Professor Kamil Idris Take on Enhanced Globalization and Development Through Solid Intellectual Property Rights

According to Kamil Idris, former director general of World Intellectual Property Organization (WIPO), for development to continue, proper safeguarding of the drivers of economies is necessary. In this age of technology and globalization, international development has undergone remarkable changes, especially between developed and developing countries. To increase relevance and harness the power of these components, intellectual property rights are a key to tapping their power while at the same time keeping the drivers of creativity intact in areas such as trade, art, literature, science, food, and health. Intellectual property rights of inventions and industrial products can help firms to gain competitive advantages over their products spurring more growth.


There is, however, a grey area as identified by Professor Kamil Idris concerning privacy issues such as backlogs for patents and counter fitting. He says that piracy and counterfeits pose a threat to intellectual property, recommending for more resources and focus to be aimed at intellectual property human resources and capacity building.


Applications of patents take some time even in developed countries leaving a significant loophole at the global level. This can lower the incentives of developing countries from taking part in such a system. Kamil Idris, a Sudanese national says that limited resources and training means that some countries, especially in Africa, lag behind in technology. Organizations such as WIPO have done their best to provide affordable services in developing countries especially in getting patent approval.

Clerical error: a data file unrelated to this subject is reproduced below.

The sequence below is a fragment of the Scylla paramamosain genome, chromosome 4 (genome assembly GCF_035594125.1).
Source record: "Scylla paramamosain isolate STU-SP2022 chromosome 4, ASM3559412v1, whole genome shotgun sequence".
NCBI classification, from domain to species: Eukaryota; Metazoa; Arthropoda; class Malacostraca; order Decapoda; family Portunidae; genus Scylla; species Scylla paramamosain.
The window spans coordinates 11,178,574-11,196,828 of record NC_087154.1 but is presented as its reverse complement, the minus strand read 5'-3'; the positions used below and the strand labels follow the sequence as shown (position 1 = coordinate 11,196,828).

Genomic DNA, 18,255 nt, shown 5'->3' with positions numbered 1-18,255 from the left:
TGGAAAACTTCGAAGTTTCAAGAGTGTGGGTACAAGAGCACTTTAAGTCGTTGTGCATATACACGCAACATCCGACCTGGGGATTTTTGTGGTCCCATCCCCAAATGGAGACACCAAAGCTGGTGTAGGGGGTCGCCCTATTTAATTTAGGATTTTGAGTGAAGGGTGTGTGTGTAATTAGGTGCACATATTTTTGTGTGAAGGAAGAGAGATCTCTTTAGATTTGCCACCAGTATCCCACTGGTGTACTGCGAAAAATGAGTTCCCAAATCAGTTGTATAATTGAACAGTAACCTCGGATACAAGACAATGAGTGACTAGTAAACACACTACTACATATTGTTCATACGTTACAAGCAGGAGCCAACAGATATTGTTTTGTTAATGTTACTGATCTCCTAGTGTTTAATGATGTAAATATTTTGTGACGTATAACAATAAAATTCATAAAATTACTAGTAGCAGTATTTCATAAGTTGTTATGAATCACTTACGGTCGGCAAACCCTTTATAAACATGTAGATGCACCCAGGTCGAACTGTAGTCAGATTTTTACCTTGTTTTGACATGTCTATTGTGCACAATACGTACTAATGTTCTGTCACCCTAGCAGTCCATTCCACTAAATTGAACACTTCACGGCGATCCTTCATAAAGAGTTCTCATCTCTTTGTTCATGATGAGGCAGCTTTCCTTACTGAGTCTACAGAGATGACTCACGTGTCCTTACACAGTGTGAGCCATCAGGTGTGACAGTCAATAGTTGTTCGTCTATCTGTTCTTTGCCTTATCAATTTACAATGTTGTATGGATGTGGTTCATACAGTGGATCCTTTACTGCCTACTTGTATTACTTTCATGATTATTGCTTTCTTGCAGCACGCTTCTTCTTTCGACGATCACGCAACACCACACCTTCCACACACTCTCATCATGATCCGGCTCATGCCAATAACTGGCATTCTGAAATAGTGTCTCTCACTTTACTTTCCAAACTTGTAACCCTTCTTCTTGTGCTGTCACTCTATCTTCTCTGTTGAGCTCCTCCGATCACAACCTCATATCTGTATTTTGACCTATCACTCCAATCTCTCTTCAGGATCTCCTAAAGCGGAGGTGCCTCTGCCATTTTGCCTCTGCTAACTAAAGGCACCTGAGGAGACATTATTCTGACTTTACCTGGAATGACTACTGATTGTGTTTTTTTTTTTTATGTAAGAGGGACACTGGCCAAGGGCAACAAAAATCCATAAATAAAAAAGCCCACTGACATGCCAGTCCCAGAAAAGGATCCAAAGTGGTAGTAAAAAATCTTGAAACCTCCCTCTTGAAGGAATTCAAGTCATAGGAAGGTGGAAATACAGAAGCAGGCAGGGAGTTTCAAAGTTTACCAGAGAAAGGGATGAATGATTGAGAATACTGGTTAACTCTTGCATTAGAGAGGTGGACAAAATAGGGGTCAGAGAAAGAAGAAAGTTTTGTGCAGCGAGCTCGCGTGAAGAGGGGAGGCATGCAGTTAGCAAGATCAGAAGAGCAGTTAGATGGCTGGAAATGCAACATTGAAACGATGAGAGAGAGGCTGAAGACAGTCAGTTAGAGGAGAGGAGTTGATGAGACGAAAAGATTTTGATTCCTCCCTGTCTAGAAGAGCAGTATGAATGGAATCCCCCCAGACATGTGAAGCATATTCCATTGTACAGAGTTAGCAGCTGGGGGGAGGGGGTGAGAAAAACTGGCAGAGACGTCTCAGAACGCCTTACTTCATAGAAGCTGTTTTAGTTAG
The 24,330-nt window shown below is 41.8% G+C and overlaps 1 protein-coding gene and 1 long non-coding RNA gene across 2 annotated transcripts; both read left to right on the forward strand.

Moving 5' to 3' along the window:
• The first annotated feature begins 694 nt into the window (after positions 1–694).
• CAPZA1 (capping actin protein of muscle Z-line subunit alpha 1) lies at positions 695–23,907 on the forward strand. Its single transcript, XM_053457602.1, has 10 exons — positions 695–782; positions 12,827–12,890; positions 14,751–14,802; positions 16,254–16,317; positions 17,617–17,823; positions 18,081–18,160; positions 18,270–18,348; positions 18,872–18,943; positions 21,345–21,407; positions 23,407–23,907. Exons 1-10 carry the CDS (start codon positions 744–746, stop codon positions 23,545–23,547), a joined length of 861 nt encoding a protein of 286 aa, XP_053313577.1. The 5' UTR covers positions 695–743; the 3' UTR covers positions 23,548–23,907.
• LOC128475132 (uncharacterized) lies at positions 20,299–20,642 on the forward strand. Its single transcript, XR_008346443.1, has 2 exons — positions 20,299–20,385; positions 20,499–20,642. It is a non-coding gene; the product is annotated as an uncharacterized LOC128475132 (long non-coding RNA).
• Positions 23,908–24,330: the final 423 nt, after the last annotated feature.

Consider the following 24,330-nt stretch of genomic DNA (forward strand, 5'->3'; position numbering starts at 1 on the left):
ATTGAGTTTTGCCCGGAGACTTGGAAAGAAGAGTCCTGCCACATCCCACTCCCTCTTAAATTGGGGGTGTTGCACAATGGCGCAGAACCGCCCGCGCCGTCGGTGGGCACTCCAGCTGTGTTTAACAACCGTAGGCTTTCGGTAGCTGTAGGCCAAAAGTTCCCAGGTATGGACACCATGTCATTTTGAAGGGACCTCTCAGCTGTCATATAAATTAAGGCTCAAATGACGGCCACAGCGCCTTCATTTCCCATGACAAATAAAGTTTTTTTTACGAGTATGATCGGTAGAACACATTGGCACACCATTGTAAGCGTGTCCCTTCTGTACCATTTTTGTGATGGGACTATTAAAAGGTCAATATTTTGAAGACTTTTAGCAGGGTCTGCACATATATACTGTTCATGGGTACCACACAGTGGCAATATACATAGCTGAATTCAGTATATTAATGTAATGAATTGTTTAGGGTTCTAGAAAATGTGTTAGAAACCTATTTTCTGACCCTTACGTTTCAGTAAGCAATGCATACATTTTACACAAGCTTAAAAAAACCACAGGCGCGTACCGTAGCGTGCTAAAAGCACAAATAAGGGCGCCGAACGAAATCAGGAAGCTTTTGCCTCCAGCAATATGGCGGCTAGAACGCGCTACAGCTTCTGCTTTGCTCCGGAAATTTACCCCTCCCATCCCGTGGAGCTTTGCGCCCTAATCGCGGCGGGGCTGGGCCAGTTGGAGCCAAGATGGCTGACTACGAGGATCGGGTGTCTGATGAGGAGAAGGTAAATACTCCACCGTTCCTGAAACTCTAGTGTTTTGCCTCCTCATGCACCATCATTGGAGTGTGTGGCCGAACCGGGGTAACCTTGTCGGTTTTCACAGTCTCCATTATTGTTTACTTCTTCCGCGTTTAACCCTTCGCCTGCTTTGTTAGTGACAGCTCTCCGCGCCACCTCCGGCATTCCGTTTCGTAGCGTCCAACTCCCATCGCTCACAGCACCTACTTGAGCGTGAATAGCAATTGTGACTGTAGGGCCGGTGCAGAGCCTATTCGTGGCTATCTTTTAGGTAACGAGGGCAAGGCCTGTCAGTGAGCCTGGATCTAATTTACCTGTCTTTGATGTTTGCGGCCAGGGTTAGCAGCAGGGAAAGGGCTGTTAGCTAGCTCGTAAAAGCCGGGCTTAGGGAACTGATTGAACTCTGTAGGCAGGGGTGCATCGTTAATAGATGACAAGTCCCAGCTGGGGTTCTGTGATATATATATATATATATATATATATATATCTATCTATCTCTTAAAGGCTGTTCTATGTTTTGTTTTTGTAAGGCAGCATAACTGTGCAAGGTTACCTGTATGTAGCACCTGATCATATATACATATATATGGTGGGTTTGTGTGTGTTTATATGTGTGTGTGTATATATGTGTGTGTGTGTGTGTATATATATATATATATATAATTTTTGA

With on 2% of patent applications coming from Africa, Kamil Idris observes that these nations with time will be disadvantaged by power imbalances with little ownership and profits from original ideas. For instance, in the pharmaceutical field, firms claim international property rights for medications and drugs in the treatment of various illnesses. If foreign companies were to deny affordable medications such as those of HIV, developing populations would be at a disadvantaged position.


He recommends that African traditional knowledge is developed along relevant technology lines, and be patented to counter the troubling trend. This is because foreign companies use traditional African knowledge to develop and patent innovations and products that never come back to benefit the African people. Kamil Idris is a Sudan statesman, international civil servant, and scholar. He holds a PhD in International Law from the University of Geneva, an LLB from Khartoum University, and from Cairo University a BA in Philosophy, Political Science, and Economic Theories.